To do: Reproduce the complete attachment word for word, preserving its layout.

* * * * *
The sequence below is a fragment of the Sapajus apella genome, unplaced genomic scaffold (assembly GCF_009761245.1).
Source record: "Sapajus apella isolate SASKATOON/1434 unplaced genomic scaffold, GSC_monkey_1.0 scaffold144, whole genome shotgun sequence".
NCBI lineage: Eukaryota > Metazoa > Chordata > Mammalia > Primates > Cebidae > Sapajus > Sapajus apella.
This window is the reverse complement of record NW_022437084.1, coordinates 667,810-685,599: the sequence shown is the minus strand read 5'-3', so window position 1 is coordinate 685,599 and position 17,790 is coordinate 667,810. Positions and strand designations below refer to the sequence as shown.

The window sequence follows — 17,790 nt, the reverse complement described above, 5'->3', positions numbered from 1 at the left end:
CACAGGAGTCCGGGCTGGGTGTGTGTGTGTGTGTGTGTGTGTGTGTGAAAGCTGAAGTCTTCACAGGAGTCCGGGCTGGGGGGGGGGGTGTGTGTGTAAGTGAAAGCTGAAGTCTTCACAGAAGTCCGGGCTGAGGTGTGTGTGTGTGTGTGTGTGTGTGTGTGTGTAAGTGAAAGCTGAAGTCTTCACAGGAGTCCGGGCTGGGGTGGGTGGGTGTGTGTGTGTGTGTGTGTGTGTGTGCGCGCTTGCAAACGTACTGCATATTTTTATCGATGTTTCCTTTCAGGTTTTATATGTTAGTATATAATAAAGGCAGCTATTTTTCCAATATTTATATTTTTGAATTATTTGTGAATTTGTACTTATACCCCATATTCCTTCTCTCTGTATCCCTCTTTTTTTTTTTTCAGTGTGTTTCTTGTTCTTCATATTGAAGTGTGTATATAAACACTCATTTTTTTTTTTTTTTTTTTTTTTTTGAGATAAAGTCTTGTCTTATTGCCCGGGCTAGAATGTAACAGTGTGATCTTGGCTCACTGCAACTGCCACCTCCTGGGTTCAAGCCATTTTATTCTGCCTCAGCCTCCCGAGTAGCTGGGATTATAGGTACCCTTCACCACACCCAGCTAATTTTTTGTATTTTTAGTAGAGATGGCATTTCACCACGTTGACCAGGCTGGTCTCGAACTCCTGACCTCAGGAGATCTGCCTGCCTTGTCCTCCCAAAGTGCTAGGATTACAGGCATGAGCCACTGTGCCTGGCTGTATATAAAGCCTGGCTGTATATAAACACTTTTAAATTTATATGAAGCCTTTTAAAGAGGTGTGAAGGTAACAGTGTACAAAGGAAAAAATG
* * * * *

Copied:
The sequence below is a fragment of the Sapajus apella genome, unplaced genomic scaffold (assembly GCF_009761245.1).
Source record: "Sapajus apella isolate SASKATOON/1434 unplaced genomic scaffold, GSC_monkey_1.0 scaffold144, whole genome shotgun sequence".
NCBI lineage: Eukaryota > Metazoa > Chordata > Mammalia > Primates > Cebidae > Sapajus > Sapajus apella.
This window is the reverse complement of record NW_022437084.1, coordinates 667,810-685,599: the sequence shown is the minus strand read 5'-3', so window position 1 is coordinate 685,599 and position 17,790 is coordinate 667,810. Positions and strand designations below refer to the sequence as shown.

The window sequence follows — 17,790 nt, the reverse complement described above, 5'->3', positions numbered from 1 at the left end:
CACAGGAGTCCGGGCTGGGTGTGTGTGTGTGTGTGTGTGTGTGTGTGAAAGCTGAAGTCTTCACAGGAGTCCGGGCTGGGGGGGGGGGTGTGTGTGTAAGTGAAAGCTGAAGTCTTCACAGAAGTCCGGGCTGAGGTGTGTGTGTGTGTGTGTGTGTGTGTGTGTGTAAGTGAAAGCTGAAGTCTTCACAGGAGTCCGGGCTGGGGTGGGTGGGTGTGTGTGTGTGTGTGTGTGTGTGTGCGCGCTTGCAAACGTACTGCATATTTTTATCGATGTTTCCTTTCAGGTTTTATATGTTAGTATATAATAAAGGCAGCTATTTTTCCAATATTTATATTTTTGAATTATTTGTGAATTTGTACTTATACCCCATATTCCTTCTCTCTGTATCCCTCTTTTTTTTTTTTCAGTGTGTTTCTTGTTCTTCATATTGAAGTGTGTATATAAACACTCATTTTTTTTTTTTTTTTTTTTTTTTTGAGATAAAGTCTTGTCTTATTGCCCGGGCTAGAATGTAACAGTGTGATCTTGGCTCACTGCAACTGCCACCTCCTGGGTTCAAGCCATTTTATTCTGCCTCAGCCTCCCGAGTAGCTGGGATTATAGGTACCCTTCACCACACCCAGCTAATTTTTTGTATTTTTAGTAGAGATGGCATTTCACCACGTTGACCAGGCTGGTCTCGAACTCCTGACCTCAGGAGATCTGCCTGCCTTGTCCTCCCAAAGTGCTAGGATTACAGGCATGAGCCACTGTGCCTGGCTGTATATAAAGCCTGGCTGTATATAAACACTTTTAAATTTATATGAAGCCTTTTAAAGAGGTGTGAAGGTAACAGTGTACAAAGGAAAAAATG